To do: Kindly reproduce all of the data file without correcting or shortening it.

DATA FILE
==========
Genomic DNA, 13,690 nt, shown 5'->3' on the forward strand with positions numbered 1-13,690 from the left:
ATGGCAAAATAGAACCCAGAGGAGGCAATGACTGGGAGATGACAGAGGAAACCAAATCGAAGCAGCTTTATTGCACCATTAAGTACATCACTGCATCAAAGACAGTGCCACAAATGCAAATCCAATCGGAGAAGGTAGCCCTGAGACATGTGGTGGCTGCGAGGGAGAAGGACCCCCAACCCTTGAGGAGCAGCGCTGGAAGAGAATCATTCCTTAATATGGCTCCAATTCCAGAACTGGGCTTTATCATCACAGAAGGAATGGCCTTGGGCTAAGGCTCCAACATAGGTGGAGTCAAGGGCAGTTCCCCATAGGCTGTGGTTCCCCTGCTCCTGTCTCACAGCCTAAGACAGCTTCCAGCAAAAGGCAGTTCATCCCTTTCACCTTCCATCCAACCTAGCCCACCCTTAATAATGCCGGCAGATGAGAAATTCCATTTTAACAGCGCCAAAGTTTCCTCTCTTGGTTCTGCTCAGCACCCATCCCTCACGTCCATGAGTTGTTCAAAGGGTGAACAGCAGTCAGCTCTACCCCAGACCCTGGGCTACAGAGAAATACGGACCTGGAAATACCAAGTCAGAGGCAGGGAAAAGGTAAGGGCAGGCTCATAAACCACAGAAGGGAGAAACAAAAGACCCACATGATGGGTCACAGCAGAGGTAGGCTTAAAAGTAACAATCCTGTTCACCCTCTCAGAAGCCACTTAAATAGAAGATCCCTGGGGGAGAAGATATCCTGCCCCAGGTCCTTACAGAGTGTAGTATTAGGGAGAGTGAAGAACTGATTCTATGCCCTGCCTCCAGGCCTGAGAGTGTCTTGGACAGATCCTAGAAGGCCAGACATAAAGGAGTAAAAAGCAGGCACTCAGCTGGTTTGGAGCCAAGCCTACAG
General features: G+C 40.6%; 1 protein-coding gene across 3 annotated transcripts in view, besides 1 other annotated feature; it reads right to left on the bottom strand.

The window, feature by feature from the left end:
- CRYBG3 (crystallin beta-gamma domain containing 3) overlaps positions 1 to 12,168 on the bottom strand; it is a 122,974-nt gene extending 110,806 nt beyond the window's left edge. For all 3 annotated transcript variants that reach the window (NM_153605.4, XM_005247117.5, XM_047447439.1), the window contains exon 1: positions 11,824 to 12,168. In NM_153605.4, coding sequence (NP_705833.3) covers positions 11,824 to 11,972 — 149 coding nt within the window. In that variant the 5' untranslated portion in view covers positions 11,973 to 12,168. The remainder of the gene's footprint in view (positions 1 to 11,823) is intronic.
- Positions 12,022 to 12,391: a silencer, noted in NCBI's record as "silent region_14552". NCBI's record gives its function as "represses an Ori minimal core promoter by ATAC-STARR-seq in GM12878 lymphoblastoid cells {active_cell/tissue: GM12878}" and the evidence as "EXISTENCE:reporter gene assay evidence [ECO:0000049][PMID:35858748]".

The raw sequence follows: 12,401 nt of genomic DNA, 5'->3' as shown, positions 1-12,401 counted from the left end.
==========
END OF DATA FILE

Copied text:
Genomic DNA, 13,690 nt, shown 5'->3' on the forward strand with positions numbered 1-13,690 from the left:
ATGGCAAAATAGAACCCAGAGGAGGCAATGACTGGGAGATGACAGAGGAAACCAAATCGAAGCAGCTTTATTGCACCATTAAGTACATCACTGCATCAAAGACAGTGCCACAAATGCAAATCCAATCGGAGAAGGTAGCCCTGAGACATGTGGTGGCTGCGAGGGAGAAGGACCCCCAACCCTTGAGGAGCAGCGCTGGAAGAGAATCATTCCTTAATATGGCTCCAATTCCAGAACTGGGCTTTATCATCACAGAAGGAATGGCCTTGGGCTAAGGCTCCAACATAGGTGGAGTCAAGGGCAGTTCCCCATAGGCTGTGGTTCCCCTGCTCCTGTCTCACAGCCTAAGACAGCTTCCAGCAAAAGGCAGTTCATCCCTTTCACCTTCCATCCAACCTAGCCCACCCTTAATAATGCCGGCAGATGAGAAATTCCATTTTAACAGCGCCAAAGTTTCCTCTCTTGGTTCTGCTCAGCACCCATCCCTCACGTCCATGAGTTGTTCAAAGGGTGAACAGCAGTCAGCTCTACCCCAGACCCTGGGCTACAGAGAAATACGGACCTGGAAATACCAAGTCAGAGGCAGGGAAAAGGTAAGGGCAGGCTCATAAACCACAGAAGGGAGAAACAAAAGACCCACATGATGGGTCACAGCAGAGGTAGGCTTAAAAGTAACAATCCTGTTCACCCTCTCAGAAGCCACTTAAATAGAAGATCCCTGGGGGAGAAGATATCCTGCCCCAGGTCCTTACAGAGTGTAGTATTAGGGAGAGTGAAGAACTGATTCTATGCCCTGCCTCCAGGCCTGAGAGTGTCTTGGACAGATCCTAGAAGGCCAGACATAAAGGAGTAAAAAGCAGGCACTCAGCTGGTTTGGAGCCAAGCCTACAG
General features: G+C 40.6%; 1 protein-coding gene across 3 annotated transcripts in view, besides 1 other annotated feature; it reads right to left on the bottom strand.

The window, feature by feature from the left end:
- CRYBG3 (crystallin beta-gamma domain containing 3) overlaps positions 1 to 12,168 on the bottom strand; it is a 122,974-nt gene extending 110,806 nt beyond the window's left edge. For all 3 annotated transcript variants that reach the window (NM_153605.4, XM_005247117.5, XM_047447439.1), the window contains exon 1: positions 11,824 to 12,168. In NM_153605.4, coding sequence (NP_705833.3) covers positions 11,824 to 11,972 — 149 coding nt within the window. In that variant the 5' untranslated portion in view covers positions 11,973 to 12,168. The remainder of the gene's footprint in view (positions 1 to 11,823) is intronic.
- Positions 12,022 to 12,391: a silencer, noted in NCBI's record as "silent region_14552". NCBI's record gives its function as "represses an Ori minimal core promoter by ATAC-STARR-seq in GM12878 lymphoblastoid cells {active_cell/tissue: GM12878}" and the evidence as "EXISTENCE:reporter gene assay evidence [ECO:0000049][PMID:35858748]".

The raw sequence follows: 12,401 nt of genomic DNA, 5'->3' as shown, positions 1-12,401 counted from the left end.